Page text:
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From what I came to understand from Godel's work is that a consistent effectively generated theory $T$ can have its consistency statement $Con(T)$ written in the language of $T$ itself! and that this wouldn't be provable in $T$ should $T$ be strong enough to formulate basic arithmetic. Now also I came to understand from this answer, that this statement being in the language of $T$ itself would be coded as a "natural number" which is of course the Godel number for that sentence. But at the same time there is an arithmetical sentence $Con(T)^{arith}$ that is TRUE in the standard model $\mathbb N$ of arithmetic! So we have $Con(T)$ being equivalent to the syntactical meta-theoretic statement $``T \text{ is consistent}"$ and also we have $Con(T)^{arith}$ being equivalent to that meta-theoretic consistency statement. This is a form of correspondence whereby a sentence is the language of $T$ corresponds to a sentence in the language of arithmetic, and not just to a term in that language.

Question: is there a general way to determine whether an arbitrarily given sentence $\phi$ in the language of $T$ corresponds to a sentence in the language of arithmetic or just correspond to some natural number?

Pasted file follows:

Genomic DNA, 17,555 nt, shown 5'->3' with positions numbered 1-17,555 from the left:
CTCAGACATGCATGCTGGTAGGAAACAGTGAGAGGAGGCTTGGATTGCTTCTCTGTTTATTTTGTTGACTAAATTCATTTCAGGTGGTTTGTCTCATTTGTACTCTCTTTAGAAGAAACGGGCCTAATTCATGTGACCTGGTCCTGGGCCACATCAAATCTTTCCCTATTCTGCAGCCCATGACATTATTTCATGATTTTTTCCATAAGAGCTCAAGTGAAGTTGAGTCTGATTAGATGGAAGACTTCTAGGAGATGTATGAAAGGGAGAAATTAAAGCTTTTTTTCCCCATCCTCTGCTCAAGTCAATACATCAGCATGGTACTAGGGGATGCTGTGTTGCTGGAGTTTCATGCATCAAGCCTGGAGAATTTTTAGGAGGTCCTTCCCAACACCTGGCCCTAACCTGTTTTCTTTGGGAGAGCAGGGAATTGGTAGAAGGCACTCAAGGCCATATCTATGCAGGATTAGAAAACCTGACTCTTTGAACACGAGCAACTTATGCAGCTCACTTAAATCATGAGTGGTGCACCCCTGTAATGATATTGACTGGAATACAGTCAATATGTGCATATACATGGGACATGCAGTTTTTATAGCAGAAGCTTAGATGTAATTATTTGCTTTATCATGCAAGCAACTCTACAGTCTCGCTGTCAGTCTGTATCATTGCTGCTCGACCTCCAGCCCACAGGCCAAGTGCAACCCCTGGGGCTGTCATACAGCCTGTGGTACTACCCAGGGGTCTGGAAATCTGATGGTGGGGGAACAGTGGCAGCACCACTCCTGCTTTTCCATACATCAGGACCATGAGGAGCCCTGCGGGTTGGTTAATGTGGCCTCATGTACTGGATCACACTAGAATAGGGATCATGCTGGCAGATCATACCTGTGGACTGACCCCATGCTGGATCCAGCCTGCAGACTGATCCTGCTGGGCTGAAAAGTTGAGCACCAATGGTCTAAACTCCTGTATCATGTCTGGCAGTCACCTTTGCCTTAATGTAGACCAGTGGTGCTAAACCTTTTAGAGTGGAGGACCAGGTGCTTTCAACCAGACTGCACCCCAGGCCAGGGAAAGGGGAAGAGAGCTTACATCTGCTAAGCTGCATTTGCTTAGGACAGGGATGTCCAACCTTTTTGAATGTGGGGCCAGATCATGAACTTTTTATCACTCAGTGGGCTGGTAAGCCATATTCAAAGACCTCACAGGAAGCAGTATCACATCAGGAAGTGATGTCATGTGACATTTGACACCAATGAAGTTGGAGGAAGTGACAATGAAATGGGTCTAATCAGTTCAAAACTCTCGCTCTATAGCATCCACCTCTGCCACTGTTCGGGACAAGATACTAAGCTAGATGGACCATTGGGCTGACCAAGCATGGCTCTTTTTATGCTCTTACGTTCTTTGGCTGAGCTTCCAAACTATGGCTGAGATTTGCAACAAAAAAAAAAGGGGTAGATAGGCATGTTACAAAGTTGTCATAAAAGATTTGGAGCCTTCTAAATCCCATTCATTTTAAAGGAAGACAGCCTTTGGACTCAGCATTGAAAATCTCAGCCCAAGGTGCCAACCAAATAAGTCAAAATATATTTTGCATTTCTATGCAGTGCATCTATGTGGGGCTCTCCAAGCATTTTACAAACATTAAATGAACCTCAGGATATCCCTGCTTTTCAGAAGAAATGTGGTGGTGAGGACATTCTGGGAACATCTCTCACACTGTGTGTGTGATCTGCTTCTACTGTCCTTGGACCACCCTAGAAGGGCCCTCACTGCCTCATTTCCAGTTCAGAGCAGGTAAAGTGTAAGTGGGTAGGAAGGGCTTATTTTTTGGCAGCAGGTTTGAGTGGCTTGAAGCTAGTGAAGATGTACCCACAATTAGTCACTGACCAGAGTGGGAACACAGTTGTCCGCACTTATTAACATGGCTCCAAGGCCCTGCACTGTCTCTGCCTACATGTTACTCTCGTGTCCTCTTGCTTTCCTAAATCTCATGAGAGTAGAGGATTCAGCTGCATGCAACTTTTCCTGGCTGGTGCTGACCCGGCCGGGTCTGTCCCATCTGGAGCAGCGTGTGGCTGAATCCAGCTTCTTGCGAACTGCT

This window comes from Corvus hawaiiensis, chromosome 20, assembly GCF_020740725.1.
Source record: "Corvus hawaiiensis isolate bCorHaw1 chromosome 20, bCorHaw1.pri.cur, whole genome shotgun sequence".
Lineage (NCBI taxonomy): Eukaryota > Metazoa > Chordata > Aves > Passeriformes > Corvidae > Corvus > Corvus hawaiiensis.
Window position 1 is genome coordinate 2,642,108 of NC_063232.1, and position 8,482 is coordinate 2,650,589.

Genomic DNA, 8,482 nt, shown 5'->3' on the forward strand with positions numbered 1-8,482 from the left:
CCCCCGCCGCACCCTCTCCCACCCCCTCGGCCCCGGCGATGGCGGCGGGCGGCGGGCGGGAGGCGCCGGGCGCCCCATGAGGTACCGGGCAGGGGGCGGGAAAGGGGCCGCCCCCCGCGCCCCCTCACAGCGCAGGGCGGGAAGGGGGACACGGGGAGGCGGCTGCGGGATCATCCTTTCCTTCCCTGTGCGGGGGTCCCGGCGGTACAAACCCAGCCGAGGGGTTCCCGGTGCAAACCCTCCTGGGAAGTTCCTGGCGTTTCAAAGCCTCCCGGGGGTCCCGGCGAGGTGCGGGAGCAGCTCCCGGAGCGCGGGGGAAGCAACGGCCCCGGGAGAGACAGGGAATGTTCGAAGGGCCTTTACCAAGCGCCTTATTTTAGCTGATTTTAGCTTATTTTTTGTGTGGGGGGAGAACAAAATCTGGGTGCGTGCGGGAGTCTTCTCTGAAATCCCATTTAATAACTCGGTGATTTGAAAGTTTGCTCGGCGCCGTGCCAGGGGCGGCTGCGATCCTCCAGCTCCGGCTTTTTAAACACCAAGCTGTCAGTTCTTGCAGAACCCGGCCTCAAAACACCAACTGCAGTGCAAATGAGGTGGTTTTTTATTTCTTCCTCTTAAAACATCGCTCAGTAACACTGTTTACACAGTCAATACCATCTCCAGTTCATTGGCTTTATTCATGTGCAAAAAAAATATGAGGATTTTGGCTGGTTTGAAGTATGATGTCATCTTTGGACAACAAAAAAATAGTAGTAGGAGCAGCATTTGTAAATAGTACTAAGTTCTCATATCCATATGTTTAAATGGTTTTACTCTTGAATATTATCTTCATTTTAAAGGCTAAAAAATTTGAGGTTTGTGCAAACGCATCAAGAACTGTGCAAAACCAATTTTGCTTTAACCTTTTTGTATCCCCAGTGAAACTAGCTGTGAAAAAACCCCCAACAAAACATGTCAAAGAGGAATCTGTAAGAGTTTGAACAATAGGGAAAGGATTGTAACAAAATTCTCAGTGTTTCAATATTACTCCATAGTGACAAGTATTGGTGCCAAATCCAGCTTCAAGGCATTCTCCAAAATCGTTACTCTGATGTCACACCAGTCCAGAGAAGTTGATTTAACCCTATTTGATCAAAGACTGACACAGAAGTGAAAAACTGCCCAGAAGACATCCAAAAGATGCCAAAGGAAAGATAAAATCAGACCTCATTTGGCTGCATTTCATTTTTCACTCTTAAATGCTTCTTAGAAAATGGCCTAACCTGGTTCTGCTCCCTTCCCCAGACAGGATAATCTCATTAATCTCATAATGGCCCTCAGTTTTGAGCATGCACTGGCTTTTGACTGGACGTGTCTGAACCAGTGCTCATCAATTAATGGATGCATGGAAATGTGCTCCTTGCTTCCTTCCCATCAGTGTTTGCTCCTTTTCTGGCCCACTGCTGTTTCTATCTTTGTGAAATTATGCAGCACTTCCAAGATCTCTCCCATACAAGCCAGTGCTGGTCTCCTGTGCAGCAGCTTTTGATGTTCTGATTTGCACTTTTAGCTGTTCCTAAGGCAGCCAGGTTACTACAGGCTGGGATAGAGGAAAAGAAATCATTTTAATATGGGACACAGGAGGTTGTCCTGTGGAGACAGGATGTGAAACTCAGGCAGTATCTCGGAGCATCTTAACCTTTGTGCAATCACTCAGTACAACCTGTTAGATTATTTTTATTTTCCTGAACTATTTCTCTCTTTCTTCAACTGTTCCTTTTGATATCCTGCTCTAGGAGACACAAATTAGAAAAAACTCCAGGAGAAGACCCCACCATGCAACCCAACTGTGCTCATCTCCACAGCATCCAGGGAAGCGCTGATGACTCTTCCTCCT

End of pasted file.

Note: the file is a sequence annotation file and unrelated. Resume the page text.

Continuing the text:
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It seems like you're a little confused about the way Gödel's proof works. Let me try to clarify this, which I hope will shed some light on the whole question:

  • If $T$ is an effectively generated first-order theory, then there is a sentence in the language of arithmetic, $\text{Con}(T)^{\text{arith}}$ (adopting your notation), expressing the consistency of $T$.
  • If $T$ is strong enough to formulate basic arithmetic - and let's be precise about this by assuming $T$ interprets PA, though this is stronger than what's actually required - then $\text{Con}(T)^{\text{arith}}$ can be translated into a sentence $\text{Con}(T)$ in the language of $T$.
  • If $T$ is consistent, then $T$ cannot prove $\text{Con}(T)$.

It's the second point that's most relevant to your question. The sense in which $\text{Con}(T)$ (as a sentence in the language of $T$) corresponds to a sentence in the language of arithmetic is no more or less than the fact that it's the translation of $\text{Con}(T)^{\text{arith}}$ via the interpretation of PA in $T$.

Taking this as the meaning of "corresponds to a sentence in the language of arithmetic", the answer to your question is yes: the question of whether a sentence of the language of $T$ corresponds to a sentence in the language of arithmetic is algorithmically decidable.

But it's really not very interesting. For most set theories $T$, the interpretation of PA in $T$ will amount to taking the domain to be $\omega$ and the arithmetic operations to be the usual ordinal arithmetic operations on $\omega$. Then a sentence in the language of $T$ is in the image of this interpretation just when it is built up from equations involving only the ordinal arithmetic operations, using Boolean connectives and quantifiers that are explicitly bounded to $\omega$. That is, if it obviously expresses a (first-order in the language of arithmetic) property of the natural numbers!

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